[illegible] impression that the fashion makers were in[illegible] for the fall things when the war rumors [illegible] made Runneymede to Cromwell.  A stern sort of black and white season with some irresistible colors and geegaws bursting out of the austerity.

A Smart Costume

[illegible] The stuff is a broadcloth, pleated very mannishly in the back.  The padded [illegible] of butler-propriety descends well below the knees; in the front in style of cut-away which was expected, the goods tipple out into as effect, almost eastern.  The skirt flares full to the hips, and there is lace at the collar and cuffs.  Black buttons are arranged to tell at the skirt, the front end of the coat and the sleeves.

Afternoon coats at this store, most of which are in the redingote-tail style are short, while those for street wear are very long indeed.  Tete-de-negre, blue and tartans made in worsted or heavy tweed or rough furry cloth, like men’s great coats last year, are the basis for fall outdoor coats.  A corduroy, called golf-tan in the lexicography of new styles, is the same shade of green as tarnished copper.  It is cut with a cap and raglan sleeves.  The costume is distinctive.

An afternoon dress, canary silk bodice with a black crepe tunic, is another of Ogilvy’s best.  Tasselled sash, rows of little cloth-covered buttons, and a double-folded loop on the skirt, show an expert touch.

A noticeable hat is white satin, with a bandeau of some scraggly-hair fur around the bottom of the crown.  The hair is long, and laps over the side of the brim showing itself a contrast to the white material of the hat shape.

A Bonnie Cap

Hamilton’s has a bonnie close fitting Scotch cap, with sable fur on a mahogany colored velvet.  A fancy mount catches the fur in front. This is of silver filigree, wrought into a most wondrous rose.

A jet band encircles the vast expanse of a Gainsborough shape, and a jet buckle at the front, with a plume is the other ornamentation.

A brown velvet sailor hat is crowned with brown fur and has a gilded flower front and in the back.  A yellow poppy as big as a pond lily, adorns another hat.  Ostrich plumes are noticeable.  There are no ordinary hats.  All are either big or small by the extreme.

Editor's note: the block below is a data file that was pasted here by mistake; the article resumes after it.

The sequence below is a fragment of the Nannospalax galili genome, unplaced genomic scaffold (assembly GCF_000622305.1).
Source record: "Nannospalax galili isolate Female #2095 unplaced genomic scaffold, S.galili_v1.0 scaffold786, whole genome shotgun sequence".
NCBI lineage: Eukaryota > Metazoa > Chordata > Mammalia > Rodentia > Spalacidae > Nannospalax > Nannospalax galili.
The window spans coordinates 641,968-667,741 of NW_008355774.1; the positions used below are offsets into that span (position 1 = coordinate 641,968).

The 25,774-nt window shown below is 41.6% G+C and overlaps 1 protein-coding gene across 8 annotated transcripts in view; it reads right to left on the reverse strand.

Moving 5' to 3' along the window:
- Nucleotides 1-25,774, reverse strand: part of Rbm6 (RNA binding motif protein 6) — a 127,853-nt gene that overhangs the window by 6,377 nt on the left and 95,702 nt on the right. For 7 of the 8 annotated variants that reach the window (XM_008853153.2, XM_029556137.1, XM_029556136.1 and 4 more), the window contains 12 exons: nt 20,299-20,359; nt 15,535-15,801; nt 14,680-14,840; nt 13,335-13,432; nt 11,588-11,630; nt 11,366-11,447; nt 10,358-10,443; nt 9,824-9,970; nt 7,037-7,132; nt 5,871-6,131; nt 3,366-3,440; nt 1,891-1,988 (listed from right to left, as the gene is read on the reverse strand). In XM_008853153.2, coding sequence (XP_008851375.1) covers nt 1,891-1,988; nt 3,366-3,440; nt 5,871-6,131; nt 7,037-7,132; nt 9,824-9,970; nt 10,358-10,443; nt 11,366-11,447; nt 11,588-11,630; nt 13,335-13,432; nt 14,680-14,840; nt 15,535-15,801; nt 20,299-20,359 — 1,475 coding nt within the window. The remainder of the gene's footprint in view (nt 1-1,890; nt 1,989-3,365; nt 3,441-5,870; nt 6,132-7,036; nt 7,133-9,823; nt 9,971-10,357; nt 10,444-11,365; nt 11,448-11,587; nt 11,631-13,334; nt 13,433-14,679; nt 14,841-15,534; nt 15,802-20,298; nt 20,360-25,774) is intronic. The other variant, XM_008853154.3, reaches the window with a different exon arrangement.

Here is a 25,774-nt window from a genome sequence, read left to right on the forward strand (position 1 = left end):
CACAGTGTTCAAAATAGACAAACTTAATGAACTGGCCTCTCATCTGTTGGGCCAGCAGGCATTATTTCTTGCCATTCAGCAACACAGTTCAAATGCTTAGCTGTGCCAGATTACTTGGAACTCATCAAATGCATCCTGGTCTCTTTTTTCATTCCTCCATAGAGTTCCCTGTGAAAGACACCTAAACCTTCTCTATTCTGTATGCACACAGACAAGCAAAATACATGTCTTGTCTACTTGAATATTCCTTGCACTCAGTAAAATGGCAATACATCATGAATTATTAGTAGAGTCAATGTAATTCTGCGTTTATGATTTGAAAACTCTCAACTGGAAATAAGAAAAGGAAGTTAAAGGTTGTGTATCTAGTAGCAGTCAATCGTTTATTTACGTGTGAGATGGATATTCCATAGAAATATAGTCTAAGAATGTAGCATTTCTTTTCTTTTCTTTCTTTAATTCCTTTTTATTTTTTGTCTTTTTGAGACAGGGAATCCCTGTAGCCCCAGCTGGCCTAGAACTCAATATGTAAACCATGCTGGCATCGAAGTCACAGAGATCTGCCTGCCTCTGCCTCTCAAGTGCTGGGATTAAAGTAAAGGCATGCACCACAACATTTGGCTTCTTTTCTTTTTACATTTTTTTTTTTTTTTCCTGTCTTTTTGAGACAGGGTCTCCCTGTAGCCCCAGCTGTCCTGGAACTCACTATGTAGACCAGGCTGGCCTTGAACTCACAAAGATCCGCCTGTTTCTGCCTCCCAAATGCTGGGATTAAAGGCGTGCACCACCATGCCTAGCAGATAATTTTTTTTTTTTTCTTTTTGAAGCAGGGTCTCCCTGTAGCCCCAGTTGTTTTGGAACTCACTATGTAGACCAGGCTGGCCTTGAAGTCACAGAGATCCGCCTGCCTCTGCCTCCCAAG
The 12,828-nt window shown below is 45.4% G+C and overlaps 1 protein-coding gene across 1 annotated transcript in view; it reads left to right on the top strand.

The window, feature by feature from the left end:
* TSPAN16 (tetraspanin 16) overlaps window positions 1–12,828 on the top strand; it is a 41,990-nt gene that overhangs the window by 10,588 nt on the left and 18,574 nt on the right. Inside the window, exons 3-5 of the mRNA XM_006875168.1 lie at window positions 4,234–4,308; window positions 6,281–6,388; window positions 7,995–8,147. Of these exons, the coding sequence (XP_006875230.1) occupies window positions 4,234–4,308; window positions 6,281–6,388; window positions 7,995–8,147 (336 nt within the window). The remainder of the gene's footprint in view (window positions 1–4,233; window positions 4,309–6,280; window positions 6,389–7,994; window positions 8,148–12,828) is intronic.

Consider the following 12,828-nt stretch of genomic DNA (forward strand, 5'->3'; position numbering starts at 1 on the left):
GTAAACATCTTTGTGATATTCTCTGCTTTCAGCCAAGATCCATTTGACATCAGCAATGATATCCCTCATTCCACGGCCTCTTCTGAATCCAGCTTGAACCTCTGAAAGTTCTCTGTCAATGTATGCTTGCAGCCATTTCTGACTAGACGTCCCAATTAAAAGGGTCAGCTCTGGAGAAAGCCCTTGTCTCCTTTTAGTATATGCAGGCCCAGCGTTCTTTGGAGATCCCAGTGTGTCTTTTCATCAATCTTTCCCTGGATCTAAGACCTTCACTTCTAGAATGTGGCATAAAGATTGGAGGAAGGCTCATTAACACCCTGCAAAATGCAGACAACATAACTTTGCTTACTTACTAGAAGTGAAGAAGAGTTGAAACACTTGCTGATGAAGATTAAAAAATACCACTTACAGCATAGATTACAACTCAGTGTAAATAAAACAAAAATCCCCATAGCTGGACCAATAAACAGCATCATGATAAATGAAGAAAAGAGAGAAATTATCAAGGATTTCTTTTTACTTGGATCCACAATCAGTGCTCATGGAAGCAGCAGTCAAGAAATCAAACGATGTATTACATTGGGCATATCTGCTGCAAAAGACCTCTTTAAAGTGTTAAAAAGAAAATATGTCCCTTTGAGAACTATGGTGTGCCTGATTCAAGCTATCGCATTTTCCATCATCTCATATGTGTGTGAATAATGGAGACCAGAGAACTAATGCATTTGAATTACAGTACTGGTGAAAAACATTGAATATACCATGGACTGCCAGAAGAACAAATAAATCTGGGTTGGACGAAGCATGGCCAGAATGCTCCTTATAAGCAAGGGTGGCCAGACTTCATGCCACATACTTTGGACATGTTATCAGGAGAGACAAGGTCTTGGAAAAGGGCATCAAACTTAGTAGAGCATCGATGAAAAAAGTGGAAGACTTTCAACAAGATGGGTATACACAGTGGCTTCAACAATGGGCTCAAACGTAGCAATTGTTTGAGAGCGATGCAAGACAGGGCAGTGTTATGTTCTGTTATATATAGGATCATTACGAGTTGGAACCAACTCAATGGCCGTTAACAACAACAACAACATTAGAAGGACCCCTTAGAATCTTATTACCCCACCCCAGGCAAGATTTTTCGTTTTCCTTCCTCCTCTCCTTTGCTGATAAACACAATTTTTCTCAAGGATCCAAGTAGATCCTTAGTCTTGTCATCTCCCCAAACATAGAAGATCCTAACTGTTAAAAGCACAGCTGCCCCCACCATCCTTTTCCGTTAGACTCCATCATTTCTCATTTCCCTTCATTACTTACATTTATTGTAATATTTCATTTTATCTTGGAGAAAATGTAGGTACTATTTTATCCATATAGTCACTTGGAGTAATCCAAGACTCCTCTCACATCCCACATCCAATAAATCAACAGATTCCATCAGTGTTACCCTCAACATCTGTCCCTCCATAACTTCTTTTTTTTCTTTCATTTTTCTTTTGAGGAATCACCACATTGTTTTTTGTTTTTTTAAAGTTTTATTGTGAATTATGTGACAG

Brown chrome stripes in heave chiffon make an effective vest blouse.  There are pockets in front, fit to support the staidest of heavy gold watch chains. The blouse is about the most masculine garment shown for the ladies’ wear in any of the stores.

Military swagger is given to one of Hamilton’s costumes by the close collared coat with a pleated under tunic which gathers the hips into shapely contour. The skirt is balloon shape, the most popular.  Moss green is the color.

Louis Quinze Floor

The Louis Quinze Floor at Fairweather’s Ltd which is claimed as a unique departure in showing merchandise is in itself so imperious that the habits trailed over the floor fleur-de-lis in its carpet should be lovely, and they are.  Taste and practice have collected some distinctive models here.  The cut of a cape, the drapings of a bunched up skirt give one more to appreciate than to describe. There are even styles in corsetry, as Messrs Fairweathers will tell you.  Mde Galbraith of New York, samples an interesting disquisition on the uses of aids to form, and is here for the Fall opening.

There is much fur trimming on Fairweather’s hats.  A turban of black velvet has two ospreys effectively crossed. A chain of gold filigree about an inch wide, limits the top of another crown.  Big purple tassles set with a simple jet band on a black velvet sailor are attractive.

Milady’s muff this year must be shaped like a melon.  A variance is the Rugby football shape, which seems a similar design to the non-technical.  Fox is the fur to wear in a set, and skunk mole, chinchilla, Russian or Hudson Bay sable are a la mode. Seals and Persian lamb, mink and ermine, are the thing for fur coats.